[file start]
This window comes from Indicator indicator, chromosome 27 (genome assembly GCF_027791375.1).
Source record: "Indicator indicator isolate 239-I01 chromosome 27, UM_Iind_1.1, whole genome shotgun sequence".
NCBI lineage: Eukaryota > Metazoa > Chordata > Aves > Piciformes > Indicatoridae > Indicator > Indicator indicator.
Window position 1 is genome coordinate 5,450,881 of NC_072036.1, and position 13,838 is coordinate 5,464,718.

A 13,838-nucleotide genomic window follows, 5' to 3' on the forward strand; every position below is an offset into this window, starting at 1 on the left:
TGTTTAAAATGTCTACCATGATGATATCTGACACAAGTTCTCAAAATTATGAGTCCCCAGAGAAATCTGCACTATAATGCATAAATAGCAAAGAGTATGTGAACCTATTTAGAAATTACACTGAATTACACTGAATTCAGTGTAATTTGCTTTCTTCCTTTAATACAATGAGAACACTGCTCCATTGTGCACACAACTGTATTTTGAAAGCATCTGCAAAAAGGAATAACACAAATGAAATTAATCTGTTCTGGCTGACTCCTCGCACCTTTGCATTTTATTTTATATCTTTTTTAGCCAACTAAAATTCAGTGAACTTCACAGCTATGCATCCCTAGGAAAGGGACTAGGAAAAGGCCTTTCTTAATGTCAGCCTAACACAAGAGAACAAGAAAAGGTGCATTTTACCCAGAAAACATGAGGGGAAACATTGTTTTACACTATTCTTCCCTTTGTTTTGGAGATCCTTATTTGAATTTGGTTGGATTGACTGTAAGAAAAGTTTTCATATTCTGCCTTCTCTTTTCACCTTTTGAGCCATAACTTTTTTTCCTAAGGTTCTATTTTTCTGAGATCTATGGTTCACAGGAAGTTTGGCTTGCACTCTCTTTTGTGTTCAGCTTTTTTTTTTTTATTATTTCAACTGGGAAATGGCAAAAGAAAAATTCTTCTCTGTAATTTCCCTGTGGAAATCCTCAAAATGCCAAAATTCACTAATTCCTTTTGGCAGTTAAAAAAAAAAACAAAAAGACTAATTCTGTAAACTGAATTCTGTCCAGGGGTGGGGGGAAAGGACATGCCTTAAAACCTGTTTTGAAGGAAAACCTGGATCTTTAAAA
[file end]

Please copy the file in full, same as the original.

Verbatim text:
This window comes from Indicator indicator, chromosome 27 (genome assembly GCF_027791375.1).
Source record: "Indicator indicator isolate 239-I01 chromosome 27, UM_Iind_1.1, whole genome shotgun sequence".
NCBI lineage: Eukaryota > Metazoa > Chordata > Aves > Piciformes > Indicatoridae > Indicator > Indicator indicator.
Window position 1 is genome coordinate 5,450,881 of NC_072036.1, and position 13,838 is coordinate 5,464,718.

A 13,838-nucleotide genomic window follows, 5' to 3' on the forward strand; every position below is an offset into this window, starting at 1 on the left:
TGTTTAAAATGTCTACCATGATGATATCTGACACAAGTTCTCAAAATTATGAGTCCCCAGAGAAATCTGCACTATAATGCATAAATAGCAAAGAGTATGTGAACCTATTTAGAAATTACACTGAATTACACTGAATTCAGTGTAATTTGCTTTCTTCCTTTAATACAATGAGAACACTGCTCCATTGTGCACACAACTGTATTTTGAAAGCATCTGCAAAAAGGAATAACACAAATGAAATTAATCTGTTCTGGCTGACTCCTCGCACCTTTGCATTTTATTTTATATCTTTTTTAGCCAACTAAAATTCAGTGAACTTCACAGCTATGCATCCCTAGGAAAGGGACTAGGAAAAGGCCTTTCTTAATGTCAGCCTAACACAAGAGAACAAGAAAAGGTGCATTTTACCCAGAAAACATGAGGGGAAACATTGTTTTACACTATTCTTCCCTTTGTTTTGGAGATCCTTATTTGAATTTGGTTGGATTGACTGTAAGAAAAGTTTTCATATTCTGCCTTCTCTTTTCACCTTTTGAGCCATAACTTTTTTTCCTAAGGTTCTATTTTTCTGAGATCTATGGTTCACAGGAAGTTTGGCTTGCACTCTCTTTTGTGTTCAGCTTTTTTTTTTTTATTATTTCAACTGGGAAATGGCAAAAGAAAAATTCTTCTCTGTAATTTCCCTGTGGAAATCCTCAAAATGCCAAAATTCACTAATTCCTTTTGGCAGTTAAAAAAAAAAACAAAAAGACTAATTCTGTAAACTGAATTCTGTCCAGGGGTGGGGGGAAAGGACATGCCTTAAAACCTGTTTTGAAGGAAAACCTGGATCTTTAAAA